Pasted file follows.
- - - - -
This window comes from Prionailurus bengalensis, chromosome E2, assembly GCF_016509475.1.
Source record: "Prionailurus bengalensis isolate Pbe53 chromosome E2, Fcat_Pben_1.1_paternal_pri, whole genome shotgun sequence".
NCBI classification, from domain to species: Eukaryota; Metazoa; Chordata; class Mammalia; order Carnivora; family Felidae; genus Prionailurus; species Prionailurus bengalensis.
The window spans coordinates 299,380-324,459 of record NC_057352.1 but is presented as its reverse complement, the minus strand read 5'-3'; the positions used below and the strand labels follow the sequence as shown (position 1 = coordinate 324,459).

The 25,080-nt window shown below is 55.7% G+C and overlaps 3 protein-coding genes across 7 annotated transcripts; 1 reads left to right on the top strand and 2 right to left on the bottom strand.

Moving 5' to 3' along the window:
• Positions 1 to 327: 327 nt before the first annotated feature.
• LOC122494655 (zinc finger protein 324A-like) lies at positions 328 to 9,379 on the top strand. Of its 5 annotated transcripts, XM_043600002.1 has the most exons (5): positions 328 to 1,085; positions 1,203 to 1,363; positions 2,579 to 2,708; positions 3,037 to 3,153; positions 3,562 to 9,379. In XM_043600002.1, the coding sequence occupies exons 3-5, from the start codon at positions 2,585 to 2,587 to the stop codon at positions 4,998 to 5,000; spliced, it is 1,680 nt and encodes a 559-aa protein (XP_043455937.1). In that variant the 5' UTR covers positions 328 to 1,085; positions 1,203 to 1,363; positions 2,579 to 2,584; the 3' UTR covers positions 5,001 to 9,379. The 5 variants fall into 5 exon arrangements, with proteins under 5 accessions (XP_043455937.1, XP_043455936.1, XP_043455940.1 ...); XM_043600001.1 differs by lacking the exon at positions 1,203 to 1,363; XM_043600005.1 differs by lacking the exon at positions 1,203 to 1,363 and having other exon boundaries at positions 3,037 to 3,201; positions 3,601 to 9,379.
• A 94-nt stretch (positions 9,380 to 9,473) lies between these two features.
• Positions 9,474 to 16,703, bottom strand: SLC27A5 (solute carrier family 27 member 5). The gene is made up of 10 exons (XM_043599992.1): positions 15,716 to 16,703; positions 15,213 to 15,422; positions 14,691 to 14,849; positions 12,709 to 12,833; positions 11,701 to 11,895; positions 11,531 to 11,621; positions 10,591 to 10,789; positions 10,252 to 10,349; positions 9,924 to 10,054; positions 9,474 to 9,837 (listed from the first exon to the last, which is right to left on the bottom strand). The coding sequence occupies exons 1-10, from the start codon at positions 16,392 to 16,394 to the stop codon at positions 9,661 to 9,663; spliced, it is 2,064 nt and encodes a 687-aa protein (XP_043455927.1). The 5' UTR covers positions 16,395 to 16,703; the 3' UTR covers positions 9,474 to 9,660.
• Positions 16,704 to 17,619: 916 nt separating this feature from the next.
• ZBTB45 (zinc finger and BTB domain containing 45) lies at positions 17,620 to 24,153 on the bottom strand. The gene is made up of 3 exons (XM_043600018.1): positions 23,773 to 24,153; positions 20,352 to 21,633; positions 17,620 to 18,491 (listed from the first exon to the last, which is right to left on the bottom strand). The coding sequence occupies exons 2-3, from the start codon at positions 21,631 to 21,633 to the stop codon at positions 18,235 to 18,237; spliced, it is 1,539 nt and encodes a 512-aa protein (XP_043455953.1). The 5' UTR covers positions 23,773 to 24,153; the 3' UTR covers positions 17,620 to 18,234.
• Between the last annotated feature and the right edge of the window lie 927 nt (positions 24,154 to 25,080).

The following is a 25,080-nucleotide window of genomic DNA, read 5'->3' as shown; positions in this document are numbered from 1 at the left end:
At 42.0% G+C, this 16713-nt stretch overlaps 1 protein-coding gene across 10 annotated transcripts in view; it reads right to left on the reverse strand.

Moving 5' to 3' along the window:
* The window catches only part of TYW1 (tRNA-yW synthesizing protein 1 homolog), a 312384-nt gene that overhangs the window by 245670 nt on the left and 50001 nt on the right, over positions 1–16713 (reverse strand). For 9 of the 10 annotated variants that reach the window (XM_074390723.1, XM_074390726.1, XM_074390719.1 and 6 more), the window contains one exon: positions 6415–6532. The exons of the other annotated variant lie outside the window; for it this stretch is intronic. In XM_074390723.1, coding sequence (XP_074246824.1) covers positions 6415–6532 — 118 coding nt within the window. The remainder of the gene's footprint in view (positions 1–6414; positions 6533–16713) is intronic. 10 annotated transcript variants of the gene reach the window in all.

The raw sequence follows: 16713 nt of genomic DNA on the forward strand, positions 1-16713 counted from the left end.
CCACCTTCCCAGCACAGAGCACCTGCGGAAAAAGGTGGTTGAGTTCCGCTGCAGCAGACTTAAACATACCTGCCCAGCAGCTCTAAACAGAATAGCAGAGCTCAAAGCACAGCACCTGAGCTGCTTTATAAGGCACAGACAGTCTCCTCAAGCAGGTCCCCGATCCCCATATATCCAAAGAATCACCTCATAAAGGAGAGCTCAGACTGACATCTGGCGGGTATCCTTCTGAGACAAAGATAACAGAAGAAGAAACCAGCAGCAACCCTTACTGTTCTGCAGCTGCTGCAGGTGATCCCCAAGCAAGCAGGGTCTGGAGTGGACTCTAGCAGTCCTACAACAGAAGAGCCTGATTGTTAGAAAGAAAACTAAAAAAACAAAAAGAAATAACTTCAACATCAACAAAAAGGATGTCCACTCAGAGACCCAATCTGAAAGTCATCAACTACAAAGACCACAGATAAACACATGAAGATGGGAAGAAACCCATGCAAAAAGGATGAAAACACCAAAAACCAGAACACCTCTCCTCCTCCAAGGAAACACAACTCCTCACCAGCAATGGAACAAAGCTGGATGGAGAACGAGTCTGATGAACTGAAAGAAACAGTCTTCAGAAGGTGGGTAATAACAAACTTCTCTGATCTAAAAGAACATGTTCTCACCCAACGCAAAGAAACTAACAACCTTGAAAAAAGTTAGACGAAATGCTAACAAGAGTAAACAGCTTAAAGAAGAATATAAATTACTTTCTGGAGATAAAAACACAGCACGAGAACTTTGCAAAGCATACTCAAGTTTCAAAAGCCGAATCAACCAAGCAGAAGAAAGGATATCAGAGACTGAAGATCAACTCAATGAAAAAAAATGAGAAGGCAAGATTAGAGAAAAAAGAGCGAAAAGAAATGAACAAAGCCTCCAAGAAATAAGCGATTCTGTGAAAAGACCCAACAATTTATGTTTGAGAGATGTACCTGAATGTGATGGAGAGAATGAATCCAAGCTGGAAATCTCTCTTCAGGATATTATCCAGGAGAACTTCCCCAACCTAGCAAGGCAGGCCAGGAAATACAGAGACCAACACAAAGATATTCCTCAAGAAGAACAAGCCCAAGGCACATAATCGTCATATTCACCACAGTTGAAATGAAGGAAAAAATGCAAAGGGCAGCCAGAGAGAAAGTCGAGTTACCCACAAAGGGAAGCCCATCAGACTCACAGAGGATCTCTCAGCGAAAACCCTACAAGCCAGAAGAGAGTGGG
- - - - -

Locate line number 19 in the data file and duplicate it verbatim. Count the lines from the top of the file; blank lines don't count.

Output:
CCACCTTCCCAGCACAGAGCACCTGCGGAAAAAGGTGGTTGAGTTCCGCTGCAGCAGACTTAAACATACCTGCCCAGCAGCTCTAAACAGAATAGCAGAGCTCAAAGCACAGCACCTGAGCTGCTTTATAAGGCACAGACAGTCTCCTCAAGCAGGTCCCCGATCCCCATATATCCAAAGAATCACCTCATAAAGGAGAGCTCAGACTGACATCTGGCGGGTATCCTTCTGAGACAAAGATAACAGAAGAAGAAACCAGCAGCAACCCTTACTGTTCTGCAGCTGCTGCAGGTGATCCCCAAGCAAGCAGGGTCTGGAGTGGACTCTAGCAGTCCTACAACAGAAGAGCCTGATTGTTAGAAAGAAAACTAAAAAAACAAAAAGAAATAACTTCAACATCAACAAAAAGGATGTCCACTCAGAGACCCAATCTGAAAGTCATCAACTACAAAGACCACAGATAAACACATGAAGATGGGAAGAAACCCATGCAAAAAGGATGAAAACACCAAAAACCAGAACACCTCTCCTCCTCCAAGGAAACACAACTCCTCACCAGCAATGGAACAAAGCTGGATGGAGAACGAGTCTGATGAACTGAAAGAAACAGTCTTCAGAAGGTGGGTAATAACAAACTTCTCTGATCTAAAAGAACATGTTCTCACCCAACGCAAAGAAACTAACAACCTTGAAAAAAGTTAGACGAAATGCTAACAAGAGTAAACAGCTTAAAGAAGAATATAAATTACTTTCTGGAGATAAAAACACAGCACGAGAACTTTGCAAAGCATACTCAAGTTTCAAAAGCCGAATCAACCAAGCAGAAGAAAGGATATCAGAGACTGAAGATCAACTCAATGAAAAAAAATGAGAAGGCAAGATTAGAGAAAAAAGAGCGAAAAGAAATGAACAAAGCCTCCAAGAAATAAGCGATTCTGTGAAAAGACCCAACAATTTATGTTTGAGAGATGTACCTGAATGTGATGGAGAGAATGAATCCAAGCTGGAAATCTCTCTTCAGGATATTATCCAGGAGAACTTCCCCAACCTAGCAAGGCAGGCCAGGAAATACAGAGACCAACACAAAGATATTCCTCAAGAAGAACAAGCCCAAGGCACATAATCGTCATATTCACCACAGTTGAAATGAAGGAAAAAATGCAAAGGGCAGCCAGAGAGAAAGTCGAGTTACCCACAAAGGGAAGCCCATCAGACTCACAGAGGATCTCTCAGCGAAAACCCTACAAGCCAGAAGAGAGTGGG